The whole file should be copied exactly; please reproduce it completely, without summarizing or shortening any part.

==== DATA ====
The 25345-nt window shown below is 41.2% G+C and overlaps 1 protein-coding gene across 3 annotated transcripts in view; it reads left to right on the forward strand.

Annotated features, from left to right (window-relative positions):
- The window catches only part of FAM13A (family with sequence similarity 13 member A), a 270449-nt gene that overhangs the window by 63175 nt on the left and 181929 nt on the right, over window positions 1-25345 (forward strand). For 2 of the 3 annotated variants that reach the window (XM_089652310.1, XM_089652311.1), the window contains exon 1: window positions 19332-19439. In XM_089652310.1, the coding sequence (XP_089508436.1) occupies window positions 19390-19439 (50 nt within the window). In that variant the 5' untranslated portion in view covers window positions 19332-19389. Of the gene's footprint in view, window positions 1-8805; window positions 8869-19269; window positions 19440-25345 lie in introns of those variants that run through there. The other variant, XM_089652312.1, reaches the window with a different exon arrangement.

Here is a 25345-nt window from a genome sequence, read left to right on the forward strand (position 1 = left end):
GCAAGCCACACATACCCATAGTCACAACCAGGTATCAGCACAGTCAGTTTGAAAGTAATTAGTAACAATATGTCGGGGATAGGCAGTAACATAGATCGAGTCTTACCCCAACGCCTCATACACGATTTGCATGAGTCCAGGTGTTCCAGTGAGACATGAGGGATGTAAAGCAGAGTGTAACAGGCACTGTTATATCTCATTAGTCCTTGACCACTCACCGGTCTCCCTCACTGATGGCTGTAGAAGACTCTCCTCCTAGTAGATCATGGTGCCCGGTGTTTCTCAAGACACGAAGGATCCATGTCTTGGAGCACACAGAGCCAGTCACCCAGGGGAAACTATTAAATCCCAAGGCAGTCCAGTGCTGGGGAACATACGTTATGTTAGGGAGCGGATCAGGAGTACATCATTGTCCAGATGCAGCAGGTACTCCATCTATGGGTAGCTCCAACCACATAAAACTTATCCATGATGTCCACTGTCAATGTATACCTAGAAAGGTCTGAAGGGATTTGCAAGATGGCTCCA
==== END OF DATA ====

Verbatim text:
The 25345-nt window shown below is 41.2% G+C and overlaps 1 protein-coding gene across 3 annotated transcripts in view; it reads left to right on the forward strand.

Annotated features, from left to right (window-relative positions):
- The window catches only part of FAM13A (family with sequence similarity 13 member A), a 270449-nt gene that overhangs the window by 63175 nt on the left and 181929 nt on the right, over window positions 1-25345 (forward strand). For 2 of the 3 annotated variants that reach the window (XM_089652310.1, XM_089652311.1), the window contains exon 1: window positions 19332-19439. In XM_089652310.1, the coding sequence (XP_089508436.1) occupies window positions 19390-19439 (50 nt within the window). In that variant the 5' untranslated portion in view covers window positions 19332-19389. Of the gene's footprint in view, window positions 1-8805; window positions 8869-19269; window positions 19440-25345 lie in introns of those variants that run through there. The other variant, XM_089652312.1, reaches the window with a different exon arrangement.

Here is a 25345-nt window from a genome sequence, read left to right on the forward strand (position 1 = left end):
GCAAGCCACACATACCCATAGTCACAACCAGGTATCAGCACAGTCAGTTTGAAAGTAATTAGTAACAATATGTCGGGGATAGGCAGTAACATAGATCGAGTCTTACCCCAACGCCTCATACACGATTTGCATGAGTCCAGGTGTTCCAGTGAGACATGAGGGATGTAAAGCAGAGTGTAACAGGCACTGTTATATCTCATTAGTCCTTGACCACTCACCGGTCTCCCTCACTGATGGCTGTAGAAGACTCTCCTCCTAGTAGATCATGGTGCCCGGTGTTTCTCAAGACACGAAGGATCCATGTCTTGGAGCACACAGAGCCAGTCACCCAGGGGAAACTATTAAATCCCAAGGCAGTCCAGTGCTGGGGAACATACGTTATGTTAGGGAGCGGATCAGGAGTACATCATTGTCCAGATGCAGCAGGTACTCCATCTATGGGTAGCTCCAACCACATAAAACTTATCCATGATGTCCACTGTCAATGTATACCTAGAAAGGTCTGAAGGGATTTGCAAGATGGCTCCA